Vanderbilt University Medical Center pauses transgender surgery for minors

News & Politics

The Vanderbilt University Medical Center is pausing so-called “gender affirmation surgeries” for individuals younger than 18 years old, deputy CEO and chief health system officer Dr. C. Wright Pinson noted in a letter to GOP Tennessee state Rep. Jason Zachary.

The October 7 letter was issued in response to a September 28 letter signed by Zachary and other state House Republicans.

“We, the elected representative body of the state of Tennessee, ask members of the VUMC Board of Directors to take immediate action by halting all permanent gender transitioning surgeries being performed on minor children,” the lawmakers’ letter said. “Additionally, we ask VUMC, Vanderbilt University’s School of Medicine, School of Nursing and its affiliates, to honor all conscientious objectors whose religious beliefs prohibit their engagement in certain medical procedures.”

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Pinson noted in his response letter that the institution’s transgender clinic was started in 2018, and that an average of five individuals per year below the age of 18 have had “gender-affirming surgical procedures.” He added that “all were at least 16 years of age, none have received genital procedures and parental consent to these surgeries was obtained in all cases.”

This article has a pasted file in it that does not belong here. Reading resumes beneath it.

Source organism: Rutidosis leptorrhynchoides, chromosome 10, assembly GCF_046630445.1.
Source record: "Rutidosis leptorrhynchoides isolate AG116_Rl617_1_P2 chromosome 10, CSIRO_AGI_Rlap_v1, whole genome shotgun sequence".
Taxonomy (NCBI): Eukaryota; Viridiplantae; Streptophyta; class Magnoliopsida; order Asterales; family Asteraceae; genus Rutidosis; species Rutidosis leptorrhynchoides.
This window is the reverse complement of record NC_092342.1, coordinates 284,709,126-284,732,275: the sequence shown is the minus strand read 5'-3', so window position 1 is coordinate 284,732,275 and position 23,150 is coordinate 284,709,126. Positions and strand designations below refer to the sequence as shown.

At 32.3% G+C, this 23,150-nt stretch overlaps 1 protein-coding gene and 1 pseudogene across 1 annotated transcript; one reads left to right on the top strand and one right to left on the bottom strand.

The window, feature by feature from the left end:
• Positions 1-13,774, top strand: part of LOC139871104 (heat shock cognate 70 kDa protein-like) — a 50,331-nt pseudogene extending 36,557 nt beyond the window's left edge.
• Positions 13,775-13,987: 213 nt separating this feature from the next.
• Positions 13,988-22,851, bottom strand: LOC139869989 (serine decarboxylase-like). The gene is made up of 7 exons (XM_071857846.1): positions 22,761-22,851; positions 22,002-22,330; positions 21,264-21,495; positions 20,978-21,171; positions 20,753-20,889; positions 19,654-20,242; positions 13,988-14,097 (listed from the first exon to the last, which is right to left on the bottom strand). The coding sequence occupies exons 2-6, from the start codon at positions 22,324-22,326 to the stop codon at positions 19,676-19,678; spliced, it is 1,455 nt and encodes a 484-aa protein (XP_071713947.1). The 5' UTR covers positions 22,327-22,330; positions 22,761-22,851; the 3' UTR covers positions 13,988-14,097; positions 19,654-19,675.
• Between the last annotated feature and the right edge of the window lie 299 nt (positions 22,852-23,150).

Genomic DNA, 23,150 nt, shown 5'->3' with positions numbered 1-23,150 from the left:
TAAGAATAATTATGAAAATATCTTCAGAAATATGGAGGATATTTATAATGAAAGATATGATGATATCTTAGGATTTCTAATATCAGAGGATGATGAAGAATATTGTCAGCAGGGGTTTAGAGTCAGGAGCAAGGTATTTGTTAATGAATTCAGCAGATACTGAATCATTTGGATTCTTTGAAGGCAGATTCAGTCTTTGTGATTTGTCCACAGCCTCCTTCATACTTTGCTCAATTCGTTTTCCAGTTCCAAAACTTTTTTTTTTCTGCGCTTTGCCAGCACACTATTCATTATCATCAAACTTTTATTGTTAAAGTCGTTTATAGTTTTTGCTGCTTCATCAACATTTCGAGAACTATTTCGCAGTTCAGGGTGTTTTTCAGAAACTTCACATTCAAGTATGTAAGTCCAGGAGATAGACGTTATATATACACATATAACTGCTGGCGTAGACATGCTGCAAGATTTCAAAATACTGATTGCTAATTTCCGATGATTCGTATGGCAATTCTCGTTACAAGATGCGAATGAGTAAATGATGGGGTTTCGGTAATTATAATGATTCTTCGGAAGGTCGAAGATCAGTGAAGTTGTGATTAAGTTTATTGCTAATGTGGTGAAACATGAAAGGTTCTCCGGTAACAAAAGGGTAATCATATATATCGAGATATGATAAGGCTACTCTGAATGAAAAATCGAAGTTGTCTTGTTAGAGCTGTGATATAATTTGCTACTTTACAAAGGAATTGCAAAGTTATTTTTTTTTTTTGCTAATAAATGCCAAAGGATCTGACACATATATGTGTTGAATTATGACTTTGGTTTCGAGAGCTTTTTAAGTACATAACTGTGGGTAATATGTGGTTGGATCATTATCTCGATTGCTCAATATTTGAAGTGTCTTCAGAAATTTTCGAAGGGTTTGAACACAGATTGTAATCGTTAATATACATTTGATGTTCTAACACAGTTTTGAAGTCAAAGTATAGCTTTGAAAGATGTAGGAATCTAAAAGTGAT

“You have asked that VUMC halt permanent gender affirmation surgeries being performed on minor children. On September 6, 2022, WPATH published a new version of its recommendations to health care professionals for treatment of transgender persons, known as SOC-8. In light of these new recommendations, and as part of completing our internal clinical review of the SOC-8 guidance in patients under 18, we will be seeking advice from local and national clinical experts. We are pausing gender affirmation surgeries on patients under age 18 while we complete this review, which may take several months,” Pinson’s letter noted.

“VUMC’s policies and practices allow employees to request an accommodation to be excused from participating in surgeries or procedures they believe are morally objectionable. We do not condone discrimination against employees who choose to request accommodations,” the letter also stated.

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